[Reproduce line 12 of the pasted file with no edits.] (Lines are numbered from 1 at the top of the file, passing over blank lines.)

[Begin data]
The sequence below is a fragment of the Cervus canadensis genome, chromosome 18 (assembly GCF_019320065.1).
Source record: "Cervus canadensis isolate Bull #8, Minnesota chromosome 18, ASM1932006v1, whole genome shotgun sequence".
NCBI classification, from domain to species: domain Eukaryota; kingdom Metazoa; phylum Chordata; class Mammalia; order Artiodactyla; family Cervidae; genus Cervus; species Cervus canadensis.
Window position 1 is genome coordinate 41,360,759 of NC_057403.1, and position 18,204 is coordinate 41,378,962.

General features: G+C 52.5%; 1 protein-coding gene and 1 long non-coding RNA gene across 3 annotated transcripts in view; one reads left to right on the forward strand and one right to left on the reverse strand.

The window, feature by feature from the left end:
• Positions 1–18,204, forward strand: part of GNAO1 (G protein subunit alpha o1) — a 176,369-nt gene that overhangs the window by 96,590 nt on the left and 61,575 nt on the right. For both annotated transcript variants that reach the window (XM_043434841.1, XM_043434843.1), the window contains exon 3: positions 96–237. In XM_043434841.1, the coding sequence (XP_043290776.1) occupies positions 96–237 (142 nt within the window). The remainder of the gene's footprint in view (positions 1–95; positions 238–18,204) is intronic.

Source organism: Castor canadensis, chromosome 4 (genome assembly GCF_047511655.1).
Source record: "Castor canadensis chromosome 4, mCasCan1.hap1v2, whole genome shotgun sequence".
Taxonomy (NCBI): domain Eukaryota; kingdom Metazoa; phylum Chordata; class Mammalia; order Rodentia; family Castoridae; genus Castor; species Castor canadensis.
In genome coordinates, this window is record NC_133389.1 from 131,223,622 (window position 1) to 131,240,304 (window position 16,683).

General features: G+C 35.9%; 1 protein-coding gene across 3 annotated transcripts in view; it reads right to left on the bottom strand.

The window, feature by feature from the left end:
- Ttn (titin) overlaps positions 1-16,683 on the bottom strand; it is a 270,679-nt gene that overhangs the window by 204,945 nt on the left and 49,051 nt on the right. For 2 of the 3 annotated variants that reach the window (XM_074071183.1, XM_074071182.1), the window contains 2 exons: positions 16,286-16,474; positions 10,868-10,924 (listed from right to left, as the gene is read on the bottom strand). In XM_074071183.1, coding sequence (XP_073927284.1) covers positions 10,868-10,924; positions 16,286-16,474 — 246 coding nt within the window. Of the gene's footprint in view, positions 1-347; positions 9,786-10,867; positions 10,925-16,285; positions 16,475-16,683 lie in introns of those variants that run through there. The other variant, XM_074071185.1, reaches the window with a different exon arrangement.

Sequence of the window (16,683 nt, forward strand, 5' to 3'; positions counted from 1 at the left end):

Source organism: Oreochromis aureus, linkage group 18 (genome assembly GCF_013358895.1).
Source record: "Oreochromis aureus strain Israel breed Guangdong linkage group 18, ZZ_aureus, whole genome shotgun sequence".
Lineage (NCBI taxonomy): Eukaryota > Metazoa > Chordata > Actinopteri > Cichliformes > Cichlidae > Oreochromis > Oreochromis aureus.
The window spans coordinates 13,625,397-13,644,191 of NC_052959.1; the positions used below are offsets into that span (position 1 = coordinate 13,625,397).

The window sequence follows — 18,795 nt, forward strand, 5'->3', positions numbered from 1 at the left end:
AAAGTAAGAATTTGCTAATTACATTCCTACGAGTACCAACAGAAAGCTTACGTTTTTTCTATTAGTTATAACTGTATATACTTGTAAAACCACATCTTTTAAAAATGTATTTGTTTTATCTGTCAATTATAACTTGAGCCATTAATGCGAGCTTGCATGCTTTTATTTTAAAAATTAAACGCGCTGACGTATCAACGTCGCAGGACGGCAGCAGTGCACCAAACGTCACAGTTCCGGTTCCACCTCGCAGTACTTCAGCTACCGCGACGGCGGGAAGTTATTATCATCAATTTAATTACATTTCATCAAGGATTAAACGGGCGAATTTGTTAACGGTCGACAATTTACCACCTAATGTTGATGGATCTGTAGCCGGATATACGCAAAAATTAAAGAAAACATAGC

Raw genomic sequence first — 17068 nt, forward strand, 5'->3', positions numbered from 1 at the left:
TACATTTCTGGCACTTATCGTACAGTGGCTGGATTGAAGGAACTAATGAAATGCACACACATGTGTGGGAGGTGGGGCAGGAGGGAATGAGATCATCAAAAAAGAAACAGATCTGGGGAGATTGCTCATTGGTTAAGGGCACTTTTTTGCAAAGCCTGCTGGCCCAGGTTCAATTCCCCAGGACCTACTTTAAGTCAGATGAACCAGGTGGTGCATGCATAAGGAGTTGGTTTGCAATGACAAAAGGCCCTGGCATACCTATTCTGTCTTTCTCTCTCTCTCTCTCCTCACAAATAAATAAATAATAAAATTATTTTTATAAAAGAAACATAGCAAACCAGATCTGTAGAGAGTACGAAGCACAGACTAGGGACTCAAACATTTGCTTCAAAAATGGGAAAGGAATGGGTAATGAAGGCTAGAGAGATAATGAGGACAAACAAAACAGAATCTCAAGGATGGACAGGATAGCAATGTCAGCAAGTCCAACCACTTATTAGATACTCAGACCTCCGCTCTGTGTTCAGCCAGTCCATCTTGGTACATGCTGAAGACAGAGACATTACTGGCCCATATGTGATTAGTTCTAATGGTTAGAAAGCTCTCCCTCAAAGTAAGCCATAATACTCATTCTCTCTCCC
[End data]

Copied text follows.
General features: G+C 35.9%; 1 protein-coding gene across 3 annotated transcripts in view; it reads right to left on the bottom strand.